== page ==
Maya was active during the Civil Rights Movement and worked closely with Martin Luther King Jr. and Malcolm X.

Gwendolyn Elizabeth Brooks

gwendolyn brooks
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Here is another female black poet. Born in June 1917, Gwendolyn was a female American poet and teacher. Her work focused on the personal celebrations and struggles of ordinary people in the community.

Brooks won the Pulitzer Prize for Poetry in 1950 for her work Annie Allen. She is the first African American to receive the Pulitzer Prize.

But she received many more awards and honors during her prolific writing career. She was appointed Poet Laureate of Illinois in 1969. She held the position for 32 years until her death.

In 1976, Gwendolyn Brooks became the first black woman inducted into the American Academy of Arts and Letters.

Robert Hayden

robert hayden
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Born in August 1913, Robert was an American essayist, poet, and educator. He was the first African American writer to hold the office as а Consultant in Poetry at the Library of Congress.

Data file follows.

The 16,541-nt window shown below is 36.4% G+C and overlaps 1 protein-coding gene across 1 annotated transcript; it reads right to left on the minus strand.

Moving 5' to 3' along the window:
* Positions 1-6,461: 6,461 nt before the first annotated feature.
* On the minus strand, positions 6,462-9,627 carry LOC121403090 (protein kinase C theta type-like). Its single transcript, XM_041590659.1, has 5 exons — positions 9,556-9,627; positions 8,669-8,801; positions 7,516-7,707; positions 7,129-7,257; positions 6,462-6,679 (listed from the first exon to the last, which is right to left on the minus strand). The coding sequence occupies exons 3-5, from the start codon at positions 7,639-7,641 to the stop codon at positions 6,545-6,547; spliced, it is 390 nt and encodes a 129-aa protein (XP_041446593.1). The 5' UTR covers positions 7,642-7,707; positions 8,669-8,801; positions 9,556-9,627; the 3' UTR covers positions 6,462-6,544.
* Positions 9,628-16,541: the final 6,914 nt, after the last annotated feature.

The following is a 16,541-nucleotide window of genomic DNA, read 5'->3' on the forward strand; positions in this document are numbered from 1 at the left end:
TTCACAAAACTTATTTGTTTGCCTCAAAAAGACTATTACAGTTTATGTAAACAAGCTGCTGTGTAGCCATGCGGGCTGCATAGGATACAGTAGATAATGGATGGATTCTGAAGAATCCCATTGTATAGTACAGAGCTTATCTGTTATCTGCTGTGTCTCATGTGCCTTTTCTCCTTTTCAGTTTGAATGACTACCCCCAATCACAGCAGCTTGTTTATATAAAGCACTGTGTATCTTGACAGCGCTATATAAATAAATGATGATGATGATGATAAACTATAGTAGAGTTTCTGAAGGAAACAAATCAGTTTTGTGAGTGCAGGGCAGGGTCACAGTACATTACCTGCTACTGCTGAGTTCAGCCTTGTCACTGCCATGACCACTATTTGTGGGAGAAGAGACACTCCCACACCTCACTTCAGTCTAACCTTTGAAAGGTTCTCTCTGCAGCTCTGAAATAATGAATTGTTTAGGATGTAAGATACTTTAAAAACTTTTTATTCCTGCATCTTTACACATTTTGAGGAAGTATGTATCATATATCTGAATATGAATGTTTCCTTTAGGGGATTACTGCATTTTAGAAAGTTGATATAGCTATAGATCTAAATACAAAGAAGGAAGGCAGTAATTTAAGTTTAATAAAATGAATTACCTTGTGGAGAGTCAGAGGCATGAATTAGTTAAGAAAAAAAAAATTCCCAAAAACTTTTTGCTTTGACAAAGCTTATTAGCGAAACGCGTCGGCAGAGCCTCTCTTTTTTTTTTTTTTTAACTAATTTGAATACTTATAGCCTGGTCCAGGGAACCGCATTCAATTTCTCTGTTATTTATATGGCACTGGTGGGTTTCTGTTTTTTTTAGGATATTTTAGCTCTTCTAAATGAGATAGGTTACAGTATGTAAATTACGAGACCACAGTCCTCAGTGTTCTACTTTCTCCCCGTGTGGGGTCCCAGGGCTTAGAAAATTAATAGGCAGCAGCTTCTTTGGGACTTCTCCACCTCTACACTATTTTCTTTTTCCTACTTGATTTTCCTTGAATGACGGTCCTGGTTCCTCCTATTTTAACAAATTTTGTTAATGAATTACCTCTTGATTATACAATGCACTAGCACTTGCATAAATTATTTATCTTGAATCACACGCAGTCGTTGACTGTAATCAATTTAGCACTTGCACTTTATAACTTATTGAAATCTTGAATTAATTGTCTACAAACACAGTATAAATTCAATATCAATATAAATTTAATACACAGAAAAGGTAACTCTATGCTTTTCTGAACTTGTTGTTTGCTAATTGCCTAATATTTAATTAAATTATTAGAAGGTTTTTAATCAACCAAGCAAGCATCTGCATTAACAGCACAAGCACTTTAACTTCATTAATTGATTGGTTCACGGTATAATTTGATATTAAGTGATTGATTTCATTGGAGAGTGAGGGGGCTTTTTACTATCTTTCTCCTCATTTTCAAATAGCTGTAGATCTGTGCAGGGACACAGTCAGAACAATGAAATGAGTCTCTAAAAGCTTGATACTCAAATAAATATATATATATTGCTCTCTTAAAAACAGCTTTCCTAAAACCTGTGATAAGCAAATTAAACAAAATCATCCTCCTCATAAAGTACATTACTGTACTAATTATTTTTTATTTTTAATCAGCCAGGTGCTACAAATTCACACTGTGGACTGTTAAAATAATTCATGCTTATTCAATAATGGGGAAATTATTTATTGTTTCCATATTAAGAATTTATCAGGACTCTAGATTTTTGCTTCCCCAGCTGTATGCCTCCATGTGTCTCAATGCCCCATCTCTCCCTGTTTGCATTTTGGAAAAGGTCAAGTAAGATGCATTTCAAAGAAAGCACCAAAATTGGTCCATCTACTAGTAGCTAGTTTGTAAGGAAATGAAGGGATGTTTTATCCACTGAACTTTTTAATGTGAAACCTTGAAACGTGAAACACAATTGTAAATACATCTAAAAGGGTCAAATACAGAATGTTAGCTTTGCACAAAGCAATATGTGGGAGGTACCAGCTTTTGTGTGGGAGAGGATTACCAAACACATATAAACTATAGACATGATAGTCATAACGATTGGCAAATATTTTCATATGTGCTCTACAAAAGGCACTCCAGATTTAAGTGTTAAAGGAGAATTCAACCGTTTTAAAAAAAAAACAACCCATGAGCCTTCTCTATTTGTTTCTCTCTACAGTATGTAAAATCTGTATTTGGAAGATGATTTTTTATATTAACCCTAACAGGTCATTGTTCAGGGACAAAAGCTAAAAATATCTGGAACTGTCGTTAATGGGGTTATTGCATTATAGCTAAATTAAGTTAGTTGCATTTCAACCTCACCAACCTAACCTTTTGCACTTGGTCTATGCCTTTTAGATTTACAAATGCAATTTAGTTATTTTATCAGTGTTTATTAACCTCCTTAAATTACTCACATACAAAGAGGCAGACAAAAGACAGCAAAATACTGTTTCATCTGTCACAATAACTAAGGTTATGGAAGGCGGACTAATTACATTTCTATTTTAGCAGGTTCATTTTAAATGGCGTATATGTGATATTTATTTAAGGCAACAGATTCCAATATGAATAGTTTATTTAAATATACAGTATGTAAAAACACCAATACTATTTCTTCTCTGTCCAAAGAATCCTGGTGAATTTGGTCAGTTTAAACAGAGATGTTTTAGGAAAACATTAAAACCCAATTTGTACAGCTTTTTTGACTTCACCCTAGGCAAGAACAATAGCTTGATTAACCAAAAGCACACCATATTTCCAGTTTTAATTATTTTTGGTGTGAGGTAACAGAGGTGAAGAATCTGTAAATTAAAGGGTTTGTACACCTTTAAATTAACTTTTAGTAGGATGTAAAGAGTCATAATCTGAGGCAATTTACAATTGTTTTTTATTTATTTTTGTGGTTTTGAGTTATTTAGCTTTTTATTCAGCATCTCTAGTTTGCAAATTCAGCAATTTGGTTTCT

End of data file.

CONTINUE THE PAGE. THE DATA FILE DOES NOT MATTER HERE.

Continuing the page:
He was instrumental in the 1960s during the rise of the Black Arts movement. His work, Ballad of Remembrance was awarded the Grand Prize for Poetry at the first World Festival of Negro Arts in April 1966.

Hayden’s most famous poem is Those Winter Sundays. It deals with the memory of fatherly love and loneliness.

Robert has been praised over the years for his work crafting poems, unique perspectives, exact language, and absolute command of traditional poetic techniques.

Festus Claudius Claude McKay

Claude McKay
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Born in September 1890, Festus was a Jamaican-American writer and poet. He was also a central figure during the Harlem Renaissance.

McKay was born in Jamaica but traveled to the US to attend college. There, he encountered The Souls of Black Folk, encouraging him to show interest in political involvement.

In 1914, Festus moved to New York City. In 1919, he wrote If We Must Die, one of the best works in black poetry.